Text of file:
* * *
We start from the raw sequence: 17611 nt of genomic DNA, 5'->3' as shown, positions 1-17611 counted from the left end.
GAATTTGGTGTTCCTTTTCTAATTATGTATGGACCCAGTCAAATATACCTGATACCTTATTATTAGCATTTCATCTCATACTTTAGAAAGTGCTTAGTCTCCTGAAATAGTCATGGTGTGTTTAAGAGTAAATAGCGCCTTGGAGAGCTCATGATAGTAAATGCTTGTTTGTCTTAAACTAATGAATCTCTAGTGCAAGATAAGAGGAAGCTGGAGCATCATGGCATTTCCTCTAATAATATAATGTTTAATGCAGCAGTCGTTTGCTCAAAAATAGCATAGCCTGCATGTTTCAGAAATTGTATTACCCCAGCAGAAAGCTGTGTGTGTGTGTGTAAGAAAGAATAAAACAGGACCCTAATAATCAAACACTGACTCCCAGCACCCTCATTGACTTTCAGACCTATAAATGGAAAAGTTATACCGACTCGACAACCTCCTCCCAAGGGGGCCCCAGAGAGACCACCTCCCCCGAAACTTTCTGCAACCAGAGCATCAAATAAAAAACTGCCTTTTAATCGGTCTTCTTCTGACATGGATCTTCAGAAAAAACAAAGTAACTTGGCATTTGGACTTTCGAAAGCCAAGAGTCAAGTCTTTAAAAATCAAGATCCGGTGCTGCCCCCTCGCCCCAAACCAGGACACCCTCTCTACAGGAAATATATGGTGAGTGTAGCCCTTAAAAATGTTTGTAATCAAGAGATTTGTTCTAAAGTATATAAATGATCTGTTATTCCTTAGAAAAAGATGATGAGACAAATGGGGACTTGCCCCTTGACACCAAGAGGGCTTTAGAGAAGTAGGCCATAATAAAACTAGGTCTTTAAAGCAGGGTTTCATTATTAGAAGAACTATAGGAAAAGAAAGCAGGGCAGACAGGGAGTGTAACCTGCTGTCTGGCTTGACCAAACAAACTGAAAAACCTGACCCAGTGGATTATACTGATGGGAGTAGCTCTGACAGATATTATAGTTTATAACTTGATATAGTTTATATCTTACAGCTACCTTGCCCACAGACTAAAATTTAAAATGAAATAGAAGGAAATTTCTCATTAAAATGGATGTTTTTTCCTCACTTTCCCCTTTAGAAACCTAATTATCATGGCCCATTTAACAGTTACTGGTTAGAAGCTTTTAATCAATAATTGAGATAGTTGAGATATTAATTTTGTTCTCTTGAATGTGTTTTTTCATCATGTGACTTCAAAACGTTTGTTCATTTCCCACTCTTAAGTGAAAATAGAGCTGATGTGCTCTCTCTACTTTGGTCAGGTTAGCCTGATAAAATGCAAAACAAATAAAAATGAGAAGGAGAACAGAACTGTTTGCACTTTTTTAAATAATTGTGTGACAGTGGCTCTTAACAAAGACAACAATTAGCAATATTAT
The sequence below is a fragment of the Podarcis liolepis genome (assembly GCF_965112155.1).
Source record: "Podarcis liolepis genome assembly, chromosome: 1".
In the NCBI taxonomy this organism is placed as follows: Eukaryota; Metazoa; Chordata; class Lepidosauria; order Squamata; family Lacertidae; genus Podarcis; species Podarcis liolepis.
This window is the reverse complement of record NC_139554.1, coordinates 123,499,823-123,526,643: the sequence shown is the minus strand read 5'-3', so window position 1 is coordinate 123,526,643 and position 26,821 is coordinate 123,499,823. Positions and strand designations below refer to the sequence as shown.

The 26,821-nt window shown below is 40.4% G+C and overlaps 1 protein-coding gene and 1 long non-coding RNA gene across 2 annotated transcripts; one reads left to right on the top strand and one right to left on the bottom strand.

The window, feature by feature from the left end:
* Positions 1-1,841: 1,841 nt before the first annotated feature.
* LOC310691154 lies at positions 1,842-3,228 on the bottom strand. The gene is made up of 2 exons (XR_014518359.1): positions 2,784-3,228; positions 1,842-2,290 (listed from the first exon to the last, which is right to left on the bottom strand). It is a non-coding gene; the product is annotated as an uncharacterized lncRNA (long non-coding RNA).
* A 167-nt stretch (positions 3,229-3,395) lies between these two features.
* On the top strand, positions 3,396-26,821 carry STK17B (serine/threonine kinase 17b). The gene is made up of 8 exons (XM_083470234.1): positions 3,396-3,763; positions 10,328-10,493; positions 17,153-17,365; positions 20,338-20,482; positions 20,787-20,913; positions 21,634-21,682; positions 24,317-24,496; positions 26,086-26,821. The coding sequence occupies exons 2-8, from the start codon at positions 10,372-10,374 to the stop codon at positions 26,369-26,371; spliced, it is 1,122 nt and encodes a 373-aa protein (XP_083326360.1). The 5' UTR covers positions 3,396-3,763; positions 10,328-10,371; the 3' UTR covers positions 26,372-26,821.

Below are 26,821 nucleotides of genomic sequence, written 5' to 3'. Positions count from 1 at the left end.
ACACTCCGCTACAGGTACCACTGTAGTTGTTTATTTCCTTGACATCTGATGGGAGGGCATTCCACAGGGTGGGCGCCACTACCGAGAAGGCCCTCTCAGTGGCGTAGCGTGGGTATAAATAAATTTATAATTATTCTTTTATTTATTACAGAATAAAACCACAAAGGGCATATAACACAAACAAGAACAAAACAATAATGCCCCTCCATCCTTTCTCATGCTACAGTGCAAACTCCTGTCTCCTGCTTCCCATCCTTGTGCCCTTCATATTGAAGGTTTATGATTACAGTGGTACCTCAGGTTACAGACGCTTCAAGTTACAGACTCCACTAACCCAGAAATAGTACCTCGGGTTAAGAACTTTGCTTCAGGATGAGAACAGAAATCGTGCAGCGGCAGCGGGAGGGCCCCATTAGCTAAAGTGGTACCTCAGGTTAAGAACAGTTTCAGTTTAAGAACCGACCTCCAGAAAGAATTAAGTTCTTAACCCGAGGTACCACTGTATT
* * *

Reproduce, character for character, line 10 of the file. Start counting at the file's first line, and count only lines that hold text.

* LOC310691154 lies at positions 1,842-3,228 on the bottom strand. The gene is made up of 2 exons (XR_014518359.1): positions 2,784-3,228; positions 1,842-2,290 (listed from the first exon to the last, which is right to left on the bottom strand). It is a non-coding gene; the product is annotated as an uncharacterized lncRNA (long non-coding RNA).